With Canadian-developed tools and technology, a national team led by TRIUMF has reached a crucial milestone at the BC Cancer Agency in developing and deploying alternatives for supplying key medical isotopes. The team used a medical cyclotron that was designed and manufactured by Advanced Cyclotron Systems, Inc. (ACSI) of Richmond, BC, and successfully achieved large-scale production of technetium-99m (Tc-99m), sufficient for a metropolitan area.
The team announced the successful ramp-up of its technology to regularly produce enough of the critical Tc-99m isotope to supply an urban area the size of Vancouver. This achievement eliminates the need for nuclear reactors to produce isotopes, especially those that use weaponsgrade uranium, which has been the traditional approach.
ETA Nov. 25, 2013: There’s a Nov. 22, 2013 news item (Medical isotope supply interrupted across Canada; Delivery of one isotope to hospitals down to less than 50 per cent of normal) on CBC (Canadian Broadcasting Corporation) News online about the latest shortage of medical isotopes.
The third event is being hosted by Canadian Member of Parliament,(Liberal) Joyce Murray (Vancouver Quadra) on Friday, November 29, 2013 at Enigma Restaurant on W. 10th Avenue near the University of British Columbia. From the November 15, 2013, invitation,
Please join Member of Parliament Joyce Murray at her Friday November 29th MP Breakfast Connections discussion with guest speaker Marc Garneau, MP: “Does Canada need a Space Program?”
Be part of the conversation with Canada’s first Astronaut and former President of Canada’s National Space Agency, Marc Garneau. Canada’s Space Agency began in 1990, with a mission to lead the development and application of space knowledge for the benefit of Canadians and humanity. Canadians have made significant contributions to space travel with the robotic Canadarm, developed in part here in British Columbia, by MacDonald Dettweiler, and we were all enthralled last year when Canadian Chris Hadfield was commander of the International Space Station and shared his experiences from space. Is there a future for Canada’s Space Agency? Let’s ask Marc!
Friday, November 29, 2013
7:30 – Registration + Buffet Breakfast
7:50 – 8:45 Speaker + Q and A
Enigma Restaurant – 4397 W. 10th Ave. (Off Trimble) (map)
The cost of the breakfast is $20 / $10 for students.
(Cash only at the door)
Please RSVP to firstname.lastname@example.org or by calling 604-664-9220.
Interestingly, Canadian astronaut Chris Hadfleld has been in Vancouver giving interviews (Nov. 18, 2013 on The Rush television programme), as he’s been promoting his new book, An Astronaut’s Guide to Life on Earth. You can find out more about the book at http://chrishadfield.ca/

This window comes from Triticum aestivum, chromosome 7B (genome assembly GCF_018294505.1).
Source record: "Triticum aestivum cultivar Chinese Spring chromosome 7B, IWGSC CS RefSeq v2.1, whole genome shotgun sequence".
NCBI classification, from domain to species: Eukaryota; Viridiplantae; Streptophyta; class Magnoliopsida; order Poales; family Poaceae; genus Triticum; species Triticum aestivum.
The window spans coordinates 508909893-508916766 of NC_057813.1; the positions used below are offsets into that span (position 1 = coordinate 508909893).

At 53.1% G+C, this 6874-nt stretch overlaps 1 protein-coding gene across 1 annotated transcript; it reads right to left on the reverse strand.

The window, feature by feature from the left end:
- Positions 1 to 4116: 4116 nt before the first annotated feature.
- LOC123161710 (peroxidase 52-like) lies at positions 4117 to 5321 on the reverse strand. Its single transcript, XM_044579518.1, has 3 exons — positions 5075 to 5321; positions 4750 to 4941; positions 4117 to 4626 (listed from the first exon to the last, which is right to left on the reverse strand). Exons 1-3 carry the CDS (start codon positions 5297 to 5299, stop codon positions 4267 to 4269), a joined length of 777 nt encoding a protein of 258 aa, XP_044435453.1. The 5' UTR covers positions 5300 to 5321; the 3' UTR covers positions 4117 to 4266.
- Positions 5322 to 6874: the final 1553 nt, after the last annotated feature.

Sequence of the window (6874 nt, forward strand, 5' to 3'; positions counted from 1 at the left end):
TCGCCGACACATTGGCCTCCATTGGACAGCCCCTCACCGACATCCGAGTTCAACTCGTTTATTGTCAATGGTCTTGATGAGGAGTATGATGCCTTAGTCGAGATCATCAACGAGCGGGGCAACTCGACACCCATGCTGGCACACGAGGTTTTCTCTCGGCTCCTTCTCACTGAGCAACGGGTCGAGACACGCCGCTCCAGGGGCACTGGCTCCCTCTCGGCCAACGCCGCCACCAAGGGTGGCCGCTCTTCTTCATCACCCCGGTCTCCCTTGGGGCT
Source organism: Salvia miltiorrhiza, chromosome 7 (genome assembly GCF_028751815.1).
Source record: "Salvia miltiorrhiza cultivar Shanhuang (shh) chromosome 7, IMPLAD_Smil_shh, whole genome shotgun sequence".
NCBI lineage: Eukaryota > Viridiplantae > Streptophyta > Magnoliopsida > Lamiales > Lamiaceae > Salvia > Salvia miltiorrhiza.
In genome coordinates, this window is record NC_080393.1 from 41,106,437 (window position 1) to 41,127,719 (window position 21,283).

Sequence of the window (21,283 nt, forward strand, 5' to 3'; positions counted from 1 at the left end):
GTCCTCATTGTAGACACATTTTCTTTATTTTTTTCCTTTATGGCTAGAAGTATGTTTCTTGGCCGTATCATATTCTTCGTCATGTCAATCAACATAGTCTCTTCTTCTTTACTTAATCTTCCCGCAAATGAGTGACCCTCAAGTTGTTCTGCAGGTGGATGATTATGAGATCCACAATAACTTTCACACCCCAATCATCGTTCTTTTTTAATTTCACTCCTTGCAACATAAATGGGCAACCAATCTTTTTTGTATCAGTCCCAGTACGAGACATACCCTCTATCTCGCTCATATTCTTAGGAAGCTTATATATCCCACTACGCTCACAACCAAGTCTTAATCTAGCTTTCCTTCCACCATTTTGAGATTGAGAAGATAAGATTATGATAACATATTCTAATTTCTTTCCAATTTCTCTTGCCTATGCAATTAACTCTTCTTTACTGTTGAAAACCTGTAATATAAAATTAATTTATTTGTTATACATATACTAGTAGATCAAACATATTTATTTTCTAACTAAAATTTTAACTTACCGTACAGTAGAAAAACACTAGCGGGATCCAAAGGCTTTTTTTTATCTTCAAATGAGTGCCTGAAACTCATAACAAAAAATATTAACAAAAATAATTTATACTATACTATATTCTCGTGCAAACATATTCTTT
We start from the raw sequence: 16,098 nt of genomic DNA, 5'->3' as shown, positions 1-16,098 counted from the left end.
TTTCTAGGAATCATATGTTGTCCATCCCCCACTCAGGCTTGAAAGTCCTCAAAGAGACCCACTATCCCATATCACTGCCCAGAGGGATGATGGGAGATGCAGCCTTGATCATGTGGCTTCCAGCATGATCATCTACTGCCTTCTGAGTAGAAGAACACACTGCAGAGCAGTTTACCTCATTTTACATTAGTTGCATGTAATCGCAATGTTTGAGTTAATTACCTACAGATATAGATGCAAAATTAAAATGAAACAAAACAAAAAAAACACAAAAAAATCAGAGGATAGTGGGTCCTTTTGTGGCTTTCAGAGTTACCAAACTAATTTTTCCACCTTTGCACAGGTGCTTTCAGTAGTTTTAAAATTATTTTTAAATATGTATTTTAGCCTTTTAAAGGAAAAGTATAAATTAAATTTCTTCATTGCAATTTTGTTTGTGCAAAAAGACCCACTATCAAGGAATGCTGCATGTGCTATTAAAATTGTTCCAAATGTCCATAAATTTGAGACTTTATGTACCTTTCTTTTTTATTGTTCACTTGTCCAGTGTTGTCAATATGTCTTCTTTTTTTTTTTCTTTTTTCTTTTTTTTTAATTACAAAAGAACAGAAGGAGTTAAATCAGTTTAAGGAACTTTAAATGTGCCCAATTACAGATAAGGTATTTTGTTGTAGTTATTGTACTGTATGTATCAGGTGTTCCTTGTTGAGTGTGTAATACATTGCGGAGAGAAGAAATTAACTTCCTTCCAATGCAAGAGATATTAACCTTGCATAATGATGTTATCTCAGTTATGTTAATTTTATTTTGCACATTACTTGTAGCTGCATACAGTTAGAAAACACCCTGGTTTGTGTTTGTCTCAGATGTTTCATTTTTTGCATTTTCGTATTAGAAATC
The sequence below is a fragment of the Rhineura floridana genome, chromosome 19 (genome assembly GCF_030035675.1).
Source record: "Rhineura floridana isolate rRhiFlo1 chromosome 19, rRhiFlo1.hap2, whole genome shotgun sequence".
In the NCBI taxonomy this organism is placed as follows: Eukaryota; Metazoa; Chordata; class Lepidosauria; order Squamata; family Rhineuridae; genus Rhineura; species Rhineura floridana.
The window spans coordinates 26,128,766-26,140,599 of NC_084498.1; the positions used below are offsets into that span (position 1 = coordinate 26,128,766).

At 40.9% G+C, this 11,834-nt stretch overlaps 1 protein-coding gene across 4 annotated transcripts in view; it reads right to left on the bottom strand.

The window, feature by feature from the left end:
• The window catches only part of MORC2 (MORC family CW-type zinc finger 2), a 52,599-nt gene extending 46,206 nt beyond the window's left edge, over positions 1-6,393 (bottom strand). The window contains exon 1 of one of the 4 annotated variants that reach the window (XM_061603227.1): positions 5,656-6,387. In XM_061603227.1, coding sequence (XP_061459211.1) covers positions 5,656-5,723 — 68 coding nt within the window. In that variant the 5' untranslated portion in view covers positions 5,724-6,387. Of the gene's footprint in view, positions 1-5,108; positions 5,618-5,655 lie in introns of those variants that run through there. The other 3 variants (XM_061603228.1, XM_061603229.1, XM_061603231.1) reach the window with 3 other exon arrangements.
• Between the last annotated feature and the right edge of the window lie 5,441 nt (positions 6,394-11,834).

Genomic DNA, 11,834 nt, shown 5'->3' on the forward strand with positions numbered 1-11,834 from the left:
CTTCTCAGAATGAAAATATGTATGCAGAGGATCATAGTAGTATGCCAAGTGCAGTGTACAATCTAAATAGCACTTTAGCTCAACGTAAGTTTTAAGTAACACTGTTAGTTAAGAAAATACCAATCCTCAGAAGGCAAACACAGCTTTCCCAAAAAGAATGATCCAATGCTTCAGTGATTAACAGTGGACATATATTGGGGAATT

Btw, I have been to Joyce’s breakfasts before and they serve a good breakfast at Enigma.
*As of Nov. 20, 2013, 2:30 pm PDT: I’m adding one more event: Vancouver’s Café Scientifique is being held in the back room of the The Railway Club (2nd floor of 579 Dunsmuir St. [at Seymour St.], Vancouver, Canada), on Tuesday, November 26, 2013 at 7:30 pm. Here’s the talk description (from the Nov. 20,, 2013 announcement,
Our speaker for the evening will be Dr. Andrea Damascelli.
From Light Quanta to Quantum Materials
he photoelectric effect – the ejection of electrons from a solid consequent to the absorption of light – was discovered by Hertz in 1887 and explained by Einstein in 1905 on the basis of the revolutionary hypothesis of Light Quanta, or photons. This intuition, which gave Einstein the Nobel Prize in Physics in 1921, marked the beginning of quantum physics and also of photoelectric spectroscopy, one of the most active fields in modern science and technology. Owing to recent technical progress and in particular to the development of third generation synchrotron sources – particle accelerators in which electrons traveling at nearly the speed of light generate the most brilliant light available to scientists – the last decade witnessed a renaissance in this technique and its applications. These have now become the primary tools in the study of emerging Quantum Materials, systems which manifest a wide range of astonishing electronic and magnetic phenomena and with the potential to revolutionize consumer electronics, telecommunications, next-generation computing, alternative energy, and medicine.
You can find Dr. Damascelli’s profile page here on the University of British Columbia website.